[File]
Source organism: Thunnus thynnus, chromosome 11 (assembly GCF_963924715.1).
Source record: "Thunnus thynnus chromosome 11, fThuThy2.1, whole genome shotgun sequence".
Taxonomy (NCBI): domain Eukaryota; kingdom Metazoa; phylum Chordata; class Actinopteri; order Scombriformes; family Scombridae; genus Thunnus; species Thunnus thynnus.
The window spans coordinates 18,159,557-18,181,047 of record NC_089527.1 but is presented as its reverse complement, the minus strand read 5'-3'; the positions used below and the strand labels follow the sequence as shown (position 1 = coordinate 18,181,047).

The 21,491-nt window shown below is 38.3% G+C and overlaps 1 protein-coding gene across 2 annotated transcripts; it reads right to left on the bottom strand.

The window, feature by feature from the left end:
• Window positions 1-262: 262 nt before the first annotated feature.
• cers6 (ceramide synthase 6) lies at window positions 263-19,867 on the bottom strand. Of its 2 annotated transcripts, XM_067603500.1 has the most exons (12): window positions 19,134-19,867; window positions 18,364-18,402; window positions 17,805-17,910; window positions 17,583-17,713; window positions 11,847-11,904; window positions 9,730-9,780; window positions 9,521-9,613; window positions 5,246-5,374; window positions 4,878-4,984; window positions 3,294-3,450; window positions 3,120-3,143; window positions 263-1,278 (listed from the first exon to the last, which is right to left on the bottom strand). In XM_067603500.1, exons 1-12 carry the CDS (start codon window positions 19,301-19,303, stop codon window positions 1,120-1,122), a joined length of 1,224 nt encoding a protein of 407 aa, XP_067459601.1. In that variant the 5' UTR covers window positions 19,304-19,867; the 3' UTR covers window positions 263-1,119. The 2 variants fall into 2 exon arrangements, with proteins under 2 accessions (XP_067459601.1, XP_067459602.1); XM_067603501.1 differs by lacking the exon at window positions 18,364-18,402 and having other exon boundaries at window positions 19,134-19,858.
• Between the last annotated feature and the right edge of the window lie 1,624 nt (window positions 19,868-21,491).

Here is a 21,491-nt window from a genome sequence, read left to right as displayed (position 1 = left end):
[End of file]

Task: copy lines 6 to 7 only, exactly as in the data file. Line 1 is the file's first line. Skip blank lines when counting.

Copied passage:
The window, feature by feature from the left end:
• Window positions 1-262: 262 nt before the first annotated feature.